Hip-hop, from ‘classic’ to the present
To illustrate the debate over what really constitutes the canon of hip-hop, here’s a brief tour from the old school through the commercial hits of the 1990s to today’s myriad directions. (Note: some of these videos may contain language or images offensive to some viewers.)
Perhaps the most striking example of hip-hop preservation is the Hush Hip Hop Tour in New York, which sends busloads of visitors into the city to see historic sites like Biggie’s old doorstep and Rucker Park, with actual rap pioneers serving as their guides. One guide is a rapper named Reggie Reg, whose Crash Crew debuted in the mid-1970s. “The tours keep the culture alive for a new generation,” Reg said. “It’s about giving people that history, and setting the record straight so that 20 years from now they’re not saying Lil’ Wayne and 2 Chainz were the founders of hip-hop.”
And yet, there is more than one way to define a past when you have 40 years to draw on, and with the proliferation of commercial radio stations dipping into hip-hop’s archives, we’re seeing another one in action. Instead of merely paying homage to the genre’s origins, these stations are operating from the principle that “classic” can mean whatever the audience says it is—whatever is beloved, as a KDAY spokesperson said in an e-mail, by “everyone who wants to feel and relive their memories.”
Hip-hop is not the first genre of music to go down this road. In 1985, as rock and roll entered its third decade, radio stations once devoted to playing new records by bands like Pink Floyd and Steely Dan had to recognize that those bands were either gone or no longer producing enough new music people wanted to hear. From this insight came a new format, “classic rock,” playing narrow lists of time-tested songs by crowd-pleasing acts like the Rolling Stones, the Eagles, and Led Zeppelin. The format evolved over time: “At the very beginning, we steered away from what is known as ‘corporate rock,’” said Fred Jacobs, who is credited with starting the country’s first classic rock station, “only to learn that for a lot of people that is every bit as legit as Clapton and the Doors.”
Given how many Americans grew up listening to hip-hop, said Michael Harrison, the publisher of industry trade publication RadioInfo, it’s no wonder stations like The Boom would be trying to repeat that success. As with the classic rock stations, the focus is on the hits the most people remember—and so, when The Boom debuted, the carefully focus-grouped playlist created for its first week was a mix of hits like Missy Elliot’s “The Rain” and less hallowed fare by flash-in-the-pan rappers like Chingy.
The Boom’s Terri Thomas explains that its definition of “classic” will depend on what listeners ask for. As lines are gradually drawn, a new canon will be born: The history of hip-hop as told not by specialists and pioneers, but by middle-aged American fans who grew up with hip-hop as the soundtrack to their youth.
“The word ‘classic’ is subjective,” said Thomas. “I witnessed that this weekend, when a song was played and someone on social media questioned whether it was classic. And, you know, there was a discussion—three people jumped in and shared their truth on why it’s a classic to them.” The song at issue: “Ice Ice Baby” by Vanilla Ice.
Any debate about a canon is also a debate about who owns a culture. Hip-hop, in a sense, belongs to the world now, but it arose as the organic expression of a real urban community with its own concerns, identity, and values. “For aging hip-hop heads, the music, dance, and art of hip-hop literally changed the way they see themselves and how they experience the world,” said Murray Forman, an associate professor at Northeastern University who is studying aging in hip-hop as a fellow at the Hutchins Center at Harvard, in an e-mail. “As [they] construct their tributes and memorial events, they are invested in getting the story ‘right.’”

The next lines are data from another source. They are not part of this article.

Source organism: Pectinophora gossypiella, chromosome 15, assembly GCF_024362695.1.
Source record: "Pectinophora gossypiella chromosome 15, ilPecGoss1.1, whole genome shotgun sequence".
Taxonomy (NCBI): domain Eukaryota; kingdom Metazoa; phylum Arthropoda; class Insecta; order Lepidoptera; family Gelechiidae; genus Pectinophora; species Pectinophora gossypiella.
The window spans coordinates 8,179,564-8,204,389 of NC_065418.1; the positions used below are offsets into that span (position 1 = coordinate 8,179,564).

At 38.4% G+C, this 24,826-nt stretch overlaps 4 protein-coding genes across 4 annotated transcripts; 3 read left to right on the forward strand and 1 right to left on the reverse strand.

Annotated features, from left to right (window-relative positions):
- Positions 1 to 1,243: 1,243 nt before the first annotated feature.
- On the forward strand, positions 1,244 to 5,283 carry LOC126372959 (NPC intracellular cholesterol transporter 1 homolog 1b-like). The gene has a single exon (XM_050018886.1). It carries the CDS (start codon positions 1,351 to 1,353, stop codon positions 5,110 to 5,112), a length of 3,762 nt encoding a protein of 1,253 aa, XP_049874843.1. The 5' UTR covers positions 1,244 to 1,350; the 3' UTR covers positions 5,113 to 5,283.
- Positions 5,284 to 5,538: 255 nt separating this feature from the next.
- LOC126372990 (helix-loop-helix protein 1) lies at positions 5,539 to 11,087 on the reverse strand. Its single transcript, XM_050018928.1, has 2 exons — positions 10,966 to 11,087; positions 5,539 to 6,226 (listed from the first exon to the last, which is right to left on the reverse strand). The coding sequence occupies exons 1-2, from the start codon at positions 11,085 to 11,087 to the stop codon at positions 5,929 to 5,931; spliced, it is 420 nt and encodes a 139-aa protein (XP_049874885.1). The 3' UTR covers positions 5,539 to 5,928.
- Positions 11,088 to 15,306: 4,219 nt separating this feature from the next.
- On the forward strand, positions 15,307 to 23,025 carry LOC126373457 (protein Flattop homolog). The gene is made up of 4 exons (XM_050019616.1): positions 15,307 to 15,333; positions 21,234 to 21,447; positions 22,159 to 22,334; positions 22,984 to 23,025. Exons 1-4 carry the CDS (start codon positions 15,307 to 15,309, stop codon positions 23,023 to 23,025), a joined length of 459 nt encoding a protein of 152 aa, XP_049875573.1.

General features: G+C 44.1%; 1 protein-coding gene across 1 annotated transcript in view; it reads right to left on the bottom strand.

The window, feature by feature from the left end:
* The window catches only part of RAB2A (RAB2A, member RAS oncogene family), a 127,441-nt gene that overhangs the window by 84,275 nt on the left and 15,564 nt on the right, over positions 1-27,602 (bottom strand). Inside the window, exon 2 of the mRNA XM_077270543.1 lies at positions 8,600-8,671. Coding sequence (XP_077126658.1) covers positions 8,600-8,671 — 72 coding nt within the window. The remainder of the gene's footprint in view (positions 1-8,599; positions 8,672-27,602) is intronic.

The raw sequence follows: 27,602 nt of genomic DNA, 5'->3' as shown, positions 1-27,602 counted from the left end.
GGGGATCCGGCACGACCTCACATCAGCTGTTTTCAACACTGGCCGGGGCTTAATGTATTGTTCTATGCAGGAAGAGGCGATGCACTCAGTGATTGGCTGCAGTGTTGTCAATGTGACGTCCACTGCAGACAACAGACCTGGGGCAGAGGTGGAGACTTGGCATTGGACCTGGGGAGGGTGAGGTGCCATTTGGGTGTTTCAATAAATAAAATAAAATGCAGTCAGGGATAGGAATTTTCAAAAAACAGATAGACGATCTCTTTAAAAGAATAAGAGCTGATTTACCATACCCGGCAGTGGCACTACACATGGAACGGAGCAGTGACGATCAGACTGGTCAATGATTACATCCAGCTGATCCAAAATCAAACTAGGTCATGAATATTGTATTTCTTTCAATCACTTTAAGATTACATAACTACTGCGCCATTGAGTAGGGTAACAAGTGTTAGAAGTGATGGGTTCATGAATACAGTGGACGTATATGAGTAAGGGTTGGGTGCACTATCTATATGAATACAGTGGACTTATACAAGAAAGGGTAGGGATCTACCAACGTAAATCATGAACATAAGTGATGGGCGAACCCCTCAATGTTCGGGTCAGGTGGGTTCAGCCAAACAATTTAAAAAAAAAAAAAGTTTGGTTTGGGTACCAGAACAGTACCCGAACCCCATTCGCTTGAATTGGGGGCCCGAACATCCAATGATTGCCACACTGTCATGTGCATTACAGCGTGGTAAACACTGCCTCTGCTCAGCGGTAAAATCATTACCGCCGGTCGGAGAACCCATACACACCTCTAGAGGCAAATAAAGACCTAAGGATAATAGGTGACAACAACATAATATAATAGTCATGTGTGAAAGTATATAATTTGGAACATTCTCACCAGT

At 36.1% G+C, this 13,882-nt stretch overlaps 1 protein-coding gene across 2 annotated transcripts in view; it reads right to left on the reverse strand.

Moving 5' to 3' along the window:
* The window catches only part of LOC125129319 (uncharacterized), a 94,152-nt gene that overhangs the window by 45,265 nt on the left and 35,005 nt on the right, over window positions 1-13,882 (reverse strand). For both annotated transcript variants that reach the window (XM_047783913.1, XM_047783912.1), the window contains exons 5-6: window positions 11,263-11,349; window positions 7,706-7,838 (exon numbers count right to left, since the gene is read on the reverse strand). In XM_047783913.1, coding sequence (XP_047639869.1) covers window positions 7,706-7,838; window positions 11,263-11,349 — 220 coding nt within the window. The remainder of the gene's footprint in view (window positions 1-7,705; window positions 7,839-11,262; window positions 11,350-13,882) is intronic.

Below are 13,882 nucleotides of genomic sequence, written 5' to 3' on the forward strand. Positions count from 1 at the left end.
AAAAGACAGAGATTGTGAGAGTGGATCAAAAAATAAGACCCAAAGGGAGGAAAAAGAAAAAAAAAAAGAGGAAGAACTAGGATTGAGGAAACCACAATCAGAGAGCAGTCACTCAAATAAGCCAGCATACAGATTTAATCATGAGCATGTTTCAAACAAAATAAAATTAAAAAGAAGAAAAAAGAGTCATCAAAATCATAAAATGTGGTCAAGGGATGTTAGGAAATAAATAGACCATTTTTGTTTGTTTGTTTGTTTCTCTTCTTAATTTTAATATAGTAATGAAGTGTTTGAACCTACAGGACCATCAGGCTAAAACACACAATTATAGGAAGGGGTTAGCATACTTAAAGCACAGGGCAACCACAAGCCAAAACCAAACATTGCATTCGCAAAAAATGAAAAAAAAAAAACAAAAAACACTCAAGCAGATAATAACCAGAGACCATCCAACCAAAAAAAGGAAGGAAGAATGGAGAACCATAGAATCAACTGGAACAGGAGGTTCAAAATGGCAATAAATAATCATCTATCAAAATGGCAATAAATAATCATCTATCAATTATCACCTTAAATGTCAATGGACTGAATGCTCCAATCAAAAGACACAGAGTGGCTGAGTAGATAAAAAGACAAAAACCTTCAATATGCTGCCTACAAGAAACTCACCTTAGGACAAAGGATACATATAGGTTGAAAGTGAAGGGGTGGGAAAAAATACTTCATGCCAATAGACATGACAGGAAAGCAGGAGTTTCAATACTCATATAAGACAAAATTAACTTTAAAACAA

Few would argue with the idea that hip-hop’s New York pioneers should be remembered long after their heyday. Still, there’s also a kind of risk in preservation, in that it can unwittingly underscore just how much distance exists between the present and the past. “You’ve got a guy standing at the front of the bus and saying, ‘I was here from the beginning,’ but the very act of doing that almost turns it into an artifact,” said Mickey Hess, an English professor at Rider College and author of the books “Is Hip-Hop Dead?” and “The Nostalgia Echo.” “It kind of speaks to the fact that that culture is long gone, and that paying to go on the bus tour is as close as you can get to experiencing it.”
Even many old-school fans say there’s also a danger in being too doctrinaire about the superiority of the music’s founding values. By purist standards, the pop hits of the ’90s sound overproduced and trivial, while huge swaths of the contemporary landscape could easily be dismissed as well. After all, two of the genre’s biggest artists at the moment are a white Australian woman (Iggy Azalea) and a Canadian Jew who loves talking about his feelings (Drake). Nor would the flamboyant eccentric Young Thug, arguably 2014’s most exciting up-and-comer, have made much sense to the originators of two-turntables-and-a-microphone hip-hop. But he is also exactly the kind of artist who has always made the art form vital. Without the likes of Drake or Young Thug, or even Iggy, that moment in the South Bronx would have nowhere near so big a claim on history.
Reggie Ossé remembers a day several years ago when he was at home with his children, and a song came on by a new rapper named Soulja Boy. With its lazy rhymes and disposable lyrics, it didn’t sound anything like his idea of real hip-hop. But Ossé noticed his kids start dancing, and something shifted for him. “When I was a kid, the older generation was telling us there was no value in the stuff we enjoyed so much,” he said. “And watching my kids enjoy Soulja Boy, I thought: I don’t want to become that person.”
Now, Ossé tries his best to embrace the new—so much so that his kids, who were raised listening to their dad’s beloved classics, aren’t always sure what to make of it.
“I’ve instilled so much in the way of rap values in my kids, if I play a 2 Chainz song now, my eldest will look at me disapprovingly,” Ossé says. “And I’m like, ‘Dude, lighten up! I know I come from a quote-unquote serious period of hip-hop history—but...2 Chainz is dope!”